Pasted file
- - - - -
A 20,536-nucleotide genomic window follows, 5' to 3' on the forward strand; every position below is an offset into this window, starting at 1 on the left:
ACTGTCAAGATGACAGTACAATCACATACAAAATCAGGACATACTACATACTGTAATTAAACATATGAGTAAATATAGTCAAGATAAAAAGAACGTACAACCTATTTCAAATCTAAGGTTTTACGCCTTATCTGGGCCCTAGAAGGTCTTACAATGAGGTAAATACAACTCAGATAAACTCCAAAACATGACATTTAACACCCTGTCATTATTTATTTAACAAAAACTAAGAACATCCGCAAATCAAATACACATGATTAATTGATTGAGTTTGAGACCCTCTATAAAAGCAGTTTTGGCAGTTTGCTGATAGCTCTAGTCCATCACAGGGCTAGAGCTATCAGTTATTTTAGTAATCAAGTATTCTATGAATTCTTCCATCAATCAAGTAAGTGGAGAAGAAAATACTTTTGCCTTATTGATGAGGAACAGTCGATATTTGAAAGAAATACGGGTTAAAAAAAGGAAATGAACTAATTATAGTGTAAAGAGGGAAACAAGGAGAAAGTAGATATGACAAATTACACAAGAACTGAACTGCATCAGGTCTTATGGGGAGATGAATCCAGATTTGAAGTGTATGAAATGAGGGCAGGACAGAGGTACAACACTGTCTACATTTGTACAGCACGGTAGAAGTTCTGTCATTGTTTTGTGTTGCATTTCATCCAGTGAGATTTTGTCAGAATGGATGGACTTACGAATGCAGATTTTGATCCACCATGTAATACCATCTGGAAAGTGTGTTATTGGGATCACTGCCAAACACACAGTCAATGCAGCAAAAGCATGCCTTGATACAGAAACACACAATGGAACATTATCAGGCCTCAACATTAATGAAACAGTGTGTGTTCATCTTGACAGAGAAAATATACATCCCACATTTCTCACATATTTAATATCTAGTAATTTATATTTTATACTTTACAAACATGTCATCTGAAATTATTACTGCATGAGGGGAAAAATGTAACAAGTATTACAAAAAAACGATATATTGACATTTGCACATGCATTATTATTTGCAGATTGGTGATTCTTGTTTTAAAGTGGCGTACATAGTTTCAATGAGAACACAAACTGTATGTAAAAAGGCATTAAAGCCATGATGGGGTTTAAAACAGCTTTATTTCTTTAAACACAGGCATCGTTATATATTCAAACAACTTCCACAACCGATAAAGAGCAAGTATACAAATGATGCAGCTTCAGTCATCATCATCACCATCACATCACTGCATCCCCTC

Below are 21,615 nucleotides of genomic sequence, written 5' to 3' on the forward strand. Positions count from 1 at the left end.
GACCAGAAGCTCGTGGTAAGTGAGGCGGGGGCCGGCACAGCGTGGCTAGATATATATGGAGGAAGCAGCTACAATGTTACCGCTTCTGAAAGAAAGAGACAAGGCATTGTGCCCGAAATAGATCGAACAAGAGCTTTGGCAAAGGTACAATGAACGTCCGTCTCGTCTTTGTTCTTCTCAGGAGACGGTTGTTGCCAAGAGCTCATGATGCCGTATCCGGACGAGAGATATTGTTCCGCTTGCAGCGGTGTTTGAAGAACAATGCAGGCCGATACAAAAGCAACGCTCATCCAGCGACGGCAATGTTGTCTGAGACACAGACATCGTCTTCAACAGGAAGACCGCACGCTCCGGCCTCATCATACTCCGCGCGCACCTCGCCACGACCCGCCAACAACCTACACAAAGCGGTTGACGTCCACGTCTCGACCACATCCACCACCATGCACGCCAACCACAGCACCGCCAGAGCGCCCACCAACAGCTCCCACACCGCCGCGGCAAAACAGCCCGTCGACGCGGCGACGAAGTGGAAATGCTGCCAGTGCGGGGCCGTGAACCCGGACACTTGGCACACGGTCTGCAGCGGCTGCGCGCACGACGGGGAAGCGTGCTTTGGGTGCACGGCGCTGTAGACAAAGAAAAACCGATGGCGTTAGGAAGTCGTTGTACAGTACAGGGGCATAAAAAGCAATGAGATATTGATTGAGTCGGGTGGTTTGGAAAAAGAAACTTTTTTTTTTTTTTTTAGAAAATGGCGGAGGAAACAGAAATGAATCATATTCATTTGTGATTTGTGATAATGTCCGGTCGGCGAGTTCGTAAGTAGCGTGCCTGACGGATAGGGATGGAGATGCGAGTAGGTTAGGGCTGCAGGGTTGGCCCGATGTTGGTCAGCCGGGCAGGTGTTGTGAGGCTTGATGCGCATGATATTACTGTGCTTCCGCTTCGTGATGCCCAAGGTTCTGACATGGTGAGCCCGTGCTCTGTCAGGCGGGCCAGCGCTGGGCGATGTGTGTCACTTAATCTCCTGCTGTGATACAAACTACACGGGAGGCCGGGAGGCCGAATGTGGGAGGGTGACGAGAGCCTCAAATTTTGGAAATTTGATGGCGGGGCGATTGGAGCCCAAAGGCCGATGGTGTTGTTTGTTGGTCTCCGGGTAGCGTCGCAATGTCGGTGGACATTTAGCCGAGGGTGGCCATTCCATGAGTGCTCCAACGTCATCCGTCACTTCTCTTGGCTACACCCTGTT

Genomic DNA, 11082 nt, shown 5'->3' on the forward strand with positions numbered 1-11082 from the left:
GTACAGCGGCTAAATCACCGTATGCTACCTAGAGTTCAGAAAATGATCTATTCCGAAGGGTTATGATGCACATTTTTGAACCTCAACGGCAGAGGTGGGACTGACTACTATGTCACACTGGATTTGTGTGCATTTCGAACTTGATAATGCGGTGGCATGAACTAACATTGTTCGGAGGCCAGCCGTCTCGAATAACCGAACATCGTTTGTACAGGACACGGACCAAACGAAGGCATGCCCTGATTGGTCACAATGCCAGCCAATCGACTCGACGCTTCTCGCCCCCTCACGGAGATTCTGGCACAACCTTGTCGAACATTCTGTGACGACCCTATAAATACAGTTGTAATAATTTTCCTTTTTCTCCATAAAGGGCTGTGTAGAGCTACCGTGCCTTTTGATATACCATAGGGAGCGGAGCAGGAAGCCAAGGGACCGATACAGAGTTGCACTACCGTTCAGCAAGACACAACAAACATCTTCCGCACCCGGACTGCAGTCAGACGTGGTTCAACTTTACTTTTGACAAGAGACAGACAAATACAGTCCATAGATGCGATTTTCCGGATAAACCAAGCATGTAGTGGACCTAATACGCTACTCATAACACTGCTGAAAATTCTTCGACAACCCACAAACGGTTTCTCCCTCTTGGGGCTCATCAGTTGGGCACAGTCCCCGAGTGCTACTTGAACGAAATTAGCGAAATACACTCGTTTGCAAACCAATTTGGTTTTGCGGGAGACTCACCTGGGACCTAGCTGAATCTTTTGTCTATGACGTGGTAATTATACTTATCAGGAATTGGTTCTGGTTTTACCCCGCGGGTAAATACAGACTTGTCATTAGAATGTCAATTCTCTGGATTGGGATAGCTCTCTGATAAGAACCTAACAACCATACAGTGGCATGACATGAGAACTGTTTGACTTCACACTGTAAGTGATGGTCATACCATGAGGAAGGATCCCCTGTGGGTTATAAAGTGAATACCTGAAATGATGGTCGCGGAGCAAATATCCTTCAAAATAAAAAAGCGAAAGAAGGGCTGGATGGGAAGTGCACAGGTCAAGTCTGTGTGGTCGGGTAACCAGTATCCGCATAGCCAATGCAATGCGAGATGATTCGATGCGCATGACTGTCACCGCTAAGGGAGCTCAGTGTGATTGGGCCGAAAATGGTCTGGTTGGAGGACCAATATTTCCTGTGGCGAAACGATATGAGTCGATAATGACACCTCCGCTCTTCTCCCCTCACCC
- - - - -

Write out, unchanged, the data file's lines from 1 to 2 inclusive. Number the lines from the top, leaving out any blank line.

A 20,536-nucleotide genomic window follows, 5' to 3' on the forward strand; every position below is an offset into this window, starting at 1 on the left:
ACTGTCAAGATGACAGTACAATCACATACAAAATCAGGACATACTACATACTGTAATTAAACATATGAGTAAATATAGTCAAGATAAAAAGAACGTACAACCTATTTCAAATCTAAGGTTTTACGCCTTATCTGGGCCCTAGAAGGTCTTACAATGAGGTAAATACAACTCAGATAAACTCCAAAACATGACATTTAACACCCTGTCATTATTTATTTAACAAAAACTAAGAACATCCGCAAATCAAATACACATGATTAATTGATTGAGTTTGAGACCCTCTATAAAAGCAGTTTTGGCAGTTTGCTGATAGCTCTAGTCCATCACAGGGCTAGAGCTATCAGTTATTTTAGTAATCAAGTATTCTATGAATTCTTCCATCAATCAAGTAAGTGGAGAAGAAAATACTTTTGCCTTATTGATGAGGAACAGTCGATATTTGAAAGAAATACGGGTTAAAAAAAGGAAATGAACTAATTATAGTGTAAAGAGGGAAACAAGGAGAAAGTAGATATGACAAATTACACAAGAACTGAACTGCATCAGGTCTTATGGGGAGATGAATCCAGATTTGAAGTGTATGAAATGAGGGCAGGACAGAGGTACAACACTGTCTACATTTGTACAGCACGGTAGAAGTTCTGTCATTGTTTTGTGTTGCATTTCATCCAGTGAGATTTTGTCAGAATGGATGGACTTACGAATGCAGATTTTGATCCACCATGTAATACCATCTGGAAAGTGTGTTATTGGGATCACTGCCAAACACACAGTCAATGCAGCAAAAGCATGCCTTGATACAGAAACACACAATGGAACATTATCAGGCCTCAACATTAATGAAACAGTGTGTGTTCATCTTGACAGAGAAAATATACATCCCACATTTCTCACATATTTAATATCTAGTAATTTATATTTTATACTTTACAAACATGTCATCTGAAATTATTACTGCATGAGGGGAAAAATGTAACAAGTATTACAAAAAAACGATATATTGACATTTGCACATGCATTATTATTTGCAGATTGGTGATTCTTGTTTTAAAGTGGCGTACATAGTTTCAATGAGAACACAAACTGTATGTAAAAAGGCATTAAAGCCATGATGGGGTTTAAAACAGCTTTATTTCTTTAAACACAGGCATCGTTATATATTCAAACAACTTCCACAACCGATAAAGAGCAAGTATACAAATGATGCAGCTTCAGTCATCATCATCACCATCACATCACTGCATCCCCTC